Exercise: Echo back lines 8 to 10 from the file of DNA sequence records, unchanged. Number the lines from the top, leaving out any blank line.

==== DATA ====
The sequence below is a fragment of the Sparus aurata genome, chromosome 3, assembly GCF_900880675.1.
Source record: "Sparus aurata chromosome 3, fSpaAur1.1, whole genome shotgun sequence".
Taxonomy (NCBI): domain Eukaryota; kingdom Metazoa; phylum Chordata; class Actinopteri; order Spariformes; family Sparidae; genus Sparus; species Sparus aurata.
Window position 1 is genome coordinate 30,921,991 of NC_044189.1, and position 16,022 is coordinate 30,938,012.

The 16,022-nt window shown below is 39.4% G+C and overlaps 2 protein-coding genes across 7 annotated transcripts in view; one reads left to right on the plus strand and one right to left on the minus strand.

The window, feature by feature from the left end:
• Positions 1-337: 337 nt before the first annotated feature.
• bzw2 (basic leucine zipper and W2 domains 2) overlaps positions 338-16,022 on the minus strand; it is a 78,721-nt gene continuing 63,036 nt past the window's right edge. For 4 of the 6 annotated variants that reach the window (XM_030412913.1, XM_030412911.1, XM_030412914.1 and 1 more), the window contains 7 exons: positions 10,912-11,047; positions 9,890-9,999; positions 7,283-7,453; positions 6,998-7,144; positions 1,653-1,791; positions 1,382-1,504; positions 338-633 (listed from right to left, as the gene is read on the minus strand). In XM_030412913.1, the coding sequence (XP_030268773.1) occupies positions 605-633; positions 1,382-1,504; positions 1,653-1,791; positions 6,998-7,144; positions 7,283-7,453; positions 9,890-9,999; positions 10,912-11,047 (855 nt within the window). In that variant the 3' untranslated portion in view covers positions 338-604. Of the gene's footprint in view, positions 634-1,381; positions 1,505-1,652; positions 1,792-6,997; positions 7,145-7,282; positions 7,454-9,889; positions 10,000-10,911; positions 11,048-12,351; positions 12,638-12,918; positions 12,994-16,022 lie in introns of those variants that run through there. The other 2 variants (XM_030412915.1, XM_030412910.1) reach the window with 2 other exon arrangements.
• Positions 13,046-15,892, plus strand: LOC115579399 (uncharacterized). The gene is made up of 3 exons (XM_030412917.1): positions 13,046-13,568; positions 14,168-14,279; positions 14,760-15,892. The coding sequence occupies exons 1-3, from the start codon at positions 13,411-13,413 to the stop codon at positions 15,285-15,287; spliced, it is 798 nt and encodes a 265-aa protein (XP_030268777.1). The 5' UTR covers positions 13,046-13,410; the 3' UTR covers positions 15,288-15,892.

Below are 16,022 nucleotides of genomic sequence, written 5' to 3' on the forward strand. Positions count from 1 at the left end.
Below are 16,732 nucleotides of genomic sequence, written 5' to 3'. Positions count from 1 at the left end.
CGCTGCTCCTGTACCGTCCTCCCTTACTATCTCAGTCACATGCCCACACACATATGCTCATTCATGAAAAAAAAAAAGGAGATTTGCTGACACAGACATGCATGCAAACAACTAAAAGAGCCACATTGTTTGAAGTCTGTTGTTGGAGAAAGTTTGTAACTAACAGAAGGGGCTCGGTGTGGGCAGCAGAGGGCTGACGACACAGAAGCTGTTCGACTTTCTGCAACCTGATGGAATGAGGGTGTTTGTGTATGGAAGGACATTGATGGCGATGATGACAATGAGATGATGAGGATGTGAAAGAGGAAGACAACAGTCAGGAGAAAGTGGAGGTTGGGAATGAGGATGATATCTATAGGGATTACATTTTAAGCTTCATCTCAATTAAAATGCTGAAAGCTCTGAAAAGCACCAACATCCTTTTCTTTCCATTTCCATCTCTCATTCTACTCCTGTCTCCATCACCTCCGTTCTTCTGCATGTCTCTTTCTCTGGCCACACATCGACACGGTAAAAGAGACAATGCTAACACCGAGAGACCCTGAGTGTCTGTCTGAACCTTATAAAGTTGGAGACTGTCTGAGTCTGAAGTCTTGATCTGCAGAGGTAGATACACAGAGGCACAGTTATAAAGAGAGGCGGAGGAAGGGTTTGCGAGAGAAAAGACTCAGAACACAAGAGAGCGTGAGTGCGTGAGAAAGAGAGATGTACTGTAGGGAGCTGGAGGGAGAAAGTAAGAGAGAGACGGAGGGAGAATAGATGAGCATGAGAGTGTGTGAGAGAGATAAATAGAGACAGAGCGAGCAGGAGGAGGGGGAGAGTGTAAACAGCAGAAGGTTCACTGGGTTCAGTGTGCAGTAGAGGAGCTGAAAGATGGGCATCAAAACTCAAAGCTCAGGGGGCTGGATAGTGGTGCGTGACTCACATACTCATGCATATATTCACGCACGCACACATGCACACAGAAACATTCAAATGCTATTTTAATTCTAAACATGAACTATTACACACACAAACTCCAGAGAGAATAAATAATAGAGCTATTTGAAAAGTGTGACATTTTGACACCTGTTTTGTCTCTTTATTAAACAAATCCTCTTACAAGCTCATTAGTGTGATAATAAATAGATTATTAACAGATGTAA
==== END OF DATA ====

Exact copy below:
• bzw2 (basic leucine zipper and W2 domains 2) overlaps positions 338-16,022 on the minus strand; it is a 78,721-nt gene continuing 63,036 nt past the window's right edge. For 4 of the 6 annotated variants that reach the window (XM_030412913.1, XM_030412911.1, XM_030412914.1 and 1 more), the window contains 7 exons: positions 10,912-11,047; positions 9,890-9,999; positions 7,283-7,453; positions 6,998-7,144; positions 1,653-1,791; positions 1,382-1,504; positions 338-633 (listed from right to left, as the gene is read on the minus strand). In XM_030412913.1, the coding sequence (XP_030268773.1) occupies positions 605-633; positions 1,382-1,504; positions 1,653-1,791; positions 6,998-7,144; positions 7,283-7,453; positions 9,890-9,999; positions 10,912-11,047 (855 nt within the window). In that variant the 3' untranslated portion in view covers positions 338-604. Of the gene's footprint in view, positions 634-1,381; positions 1,505-1,652; positions 1,792-6,997; positions 7,145-7,282; positions 7,454-9,889; positions 10,000-10,911; positions 11,048-12,351; positions 12,638-12,918; positions 12,994-16,022 lie in introns of those variants that run through there. The other 2 variants (XM_030412915.1, XM_030412910.1) reach the window with 2 other exon arrangements.
• Positions 13,046-15,892, plus strand: LOC115579399 (uncharacterized). The gene is made up of 3 exons (XM_030412917.1): positions 13,046-13,568; positions 14,168-14,279; positions 14,760-15,892. The coding sequence occupies exons 1-3, from the start codon at positions 13,411-13,413 to the stop codon at positions 15,285-15,287; spliced, it is 798 nt and encodes a 265-aa protein (XP_030268777.1). The 5' UTR covers positions 13,046-13,410; the 3' UTR covers positions 15,288-15,892.

Below are 16,022 nucleotides of genomic sequence, written 5' to 3' on the forward strand. Positions count from 1 at the left end.